Ian F. McNeely with Lisa Wolverton. Reinventing Knowledge: From Alexandria to the Internet
reviewed by Paula Petrik, 135

Thomas N. Bisson. The Crisis of the Twelfth Century: Power, Lordship, and the Origins of European Government
reviewed by Anne E. Lester, 136

William Chester Jordan. A Tale of Two Monasteries: Westminster and Saint-Denis in the Thirteenth Century
reviewed by David C. Mengel, 140

James P. Delgado. Khubilai Khan’s Lost Fleet: In Search of a Legendary Armada
reviewed by Timothy May, 143

Gijs Kruijtzer. Xenophobia in Seventeenth-Century India
reviewed by Markus Vink, 146

Neil Safier. Measuring the New World: Enlightenment Science and South America
reviewed by David A. Reid, 150

Daniela Bleichmar, Paula De Vos, Kristin Huffine, and Kevin Sheehan, eds. Science in the Spanish and Portuguese Empires, 1500–1800
reviewed by Timothy J. Coates, 153

Miles Ogborn. Global Lives: Britain and the World, 1550–1800
reviewed by Jason Nice, 157

Peter T. Leeson. The Invisible Hook: The Hidden Economics of Pirates
reviewed by Claire Schen, 159

Kathleen M. Brown. Foul Bodies: Cleanliness in Early America
reviewed by Jonathan Eacott, 163

John Darwin. After Tamerlane: The Global History of Empire since 1405
reviewed by Ron Sela, 165

James R. Akerman, ed. The Imperial Map: Cartography and the Mastery of Empire
reviewed by Lucy Chester, 168

Phillip Buckner, ed. Canada and the British Empire
reviewed by Ryan M. Touhey, 171

Adam M. McKeown. Melancholy Order: Asian Migration and the Globalization of Borders
reviewed by Kwee Hui Kian, 174

Gijsbert Oonk, ed. Global Indian Diasporas: Exploring Trajectories of Migration and Theory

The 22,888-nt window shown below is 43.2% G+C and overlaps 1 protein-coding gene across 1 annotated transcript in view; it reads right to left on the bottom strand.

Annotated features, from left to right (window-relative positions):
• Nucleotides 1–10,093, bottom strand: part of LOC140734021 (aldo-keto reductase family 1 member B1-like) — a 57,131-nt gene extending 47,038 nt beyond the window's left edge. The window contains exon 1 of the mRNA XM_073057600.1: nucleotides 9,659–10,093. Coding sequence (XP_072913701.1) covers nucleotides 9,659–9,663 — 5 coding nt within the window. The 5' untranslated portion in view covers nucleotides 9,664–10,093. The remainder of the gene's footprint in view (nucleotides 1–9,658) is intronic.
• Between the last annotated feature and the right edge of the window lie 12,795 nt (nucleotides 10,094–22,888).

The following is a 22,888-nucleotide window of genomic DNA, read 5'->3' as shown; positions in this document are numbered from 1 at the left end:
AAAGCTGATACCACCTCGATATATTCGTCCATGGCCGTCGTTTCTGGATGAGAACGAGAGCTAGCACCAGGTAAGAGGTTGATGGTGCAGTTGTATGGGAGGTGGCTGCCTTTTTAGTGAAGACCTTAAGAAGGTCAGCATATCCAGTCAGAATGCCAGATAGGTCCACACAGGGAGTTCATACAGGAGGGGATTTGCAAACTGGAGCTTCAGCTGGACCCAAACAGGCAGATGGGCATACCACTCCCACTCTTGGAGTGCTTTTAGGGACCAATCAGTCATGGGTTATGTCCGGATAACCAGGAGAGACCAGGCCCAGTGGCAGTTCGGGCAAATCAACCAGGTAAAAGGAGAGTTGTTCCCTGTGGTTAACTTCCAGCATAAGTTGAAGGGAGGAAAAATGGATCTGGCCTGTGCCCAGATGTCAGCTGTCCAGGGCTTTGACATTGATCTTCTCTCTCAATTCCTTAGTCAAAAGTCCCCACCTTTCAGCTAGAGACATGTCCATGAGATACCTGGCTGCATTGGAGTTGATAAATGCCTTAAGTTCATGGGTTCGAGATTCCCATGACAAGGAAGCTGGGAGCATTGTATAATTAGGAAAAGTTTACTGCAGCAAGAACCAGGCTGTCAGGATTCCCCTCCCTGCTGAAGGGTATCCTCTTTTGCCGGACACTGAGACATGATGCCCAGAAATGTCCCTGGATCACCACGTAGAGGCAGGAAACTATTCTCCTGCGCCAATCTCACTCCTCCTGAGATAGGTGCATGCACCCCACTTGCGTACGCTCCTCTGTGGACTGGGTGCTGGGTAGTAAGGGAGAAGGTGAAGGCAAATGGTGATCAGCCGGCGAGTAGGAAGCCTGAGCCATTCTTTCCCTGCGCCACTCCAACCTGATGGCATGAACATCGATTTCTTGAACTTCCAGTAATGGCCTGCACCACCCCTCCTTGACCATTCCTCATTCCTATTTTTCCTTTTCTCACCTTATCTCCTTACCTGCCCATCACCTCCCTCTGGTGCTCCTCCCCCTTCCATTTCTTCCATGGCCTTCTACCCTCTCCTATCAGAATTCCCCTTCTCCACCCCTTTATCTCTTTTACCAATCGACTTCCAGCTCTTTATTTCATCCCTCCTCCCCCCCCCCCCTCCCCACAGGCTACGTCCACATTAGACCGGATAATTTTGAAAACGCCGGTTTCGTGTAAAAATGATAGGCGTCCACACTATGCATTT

reviewed by Shefali Chandra, 177

Andrew Sartori. Bengal in Global Concept History: Culturalism in the Age of Capital
reviewed by Ajay Skaria, 181

Erik Esselstrom. Crossing Empire’s Edge: Foreign Ministry Police and Japanese Expansionism in Northeast Asia
reviewed by Emer O’Dwyer, 185

Gary Y. Okihiro. Island World: A History of Hawai‘i and the United States
reviewed by Paul Spickard, 191

Alexandra Harmon, ed. The Power of Promises: Rethinking Indian Treaties in the Pacific Northwest
reviewed by Steven M. Fountain, 193

Wayne Dooling. Slavery, Emancipation and Colonial Rule in South Africa
reviewed by Joyce M. Chadya, 196

Nancy C. Carnevale. A New Language, A New World: Italian Immigrants in the United States, 1890–1945
reviewed by Mark I. Choate, 199

Umut Özkīrīmlī and Spyros A. Sofos. Tormented by History: Nationalism in Greece and Turkey
reviewed by Alexander Kitroeff, 202

Paul Hagenloh. Stalin’s Police: Public Order and Mass Repression in the USSR, 1926–1941
reviewed by Alexander Hill, 204

Barbara Epstein. The Minsk Ghetto, 1941–1943: Jewish Resistance and Soviet Internationalism
reviewed by Sean Martin, 207

Theodore S. Hamerow. Why We Watched: Europe, America, and the Holocaust
reviewed by Kirsten Fermaglich, 209

Mark Atwood Lawrence. The Vietnam War: A Concise International History
reviewed by David Biggs, 213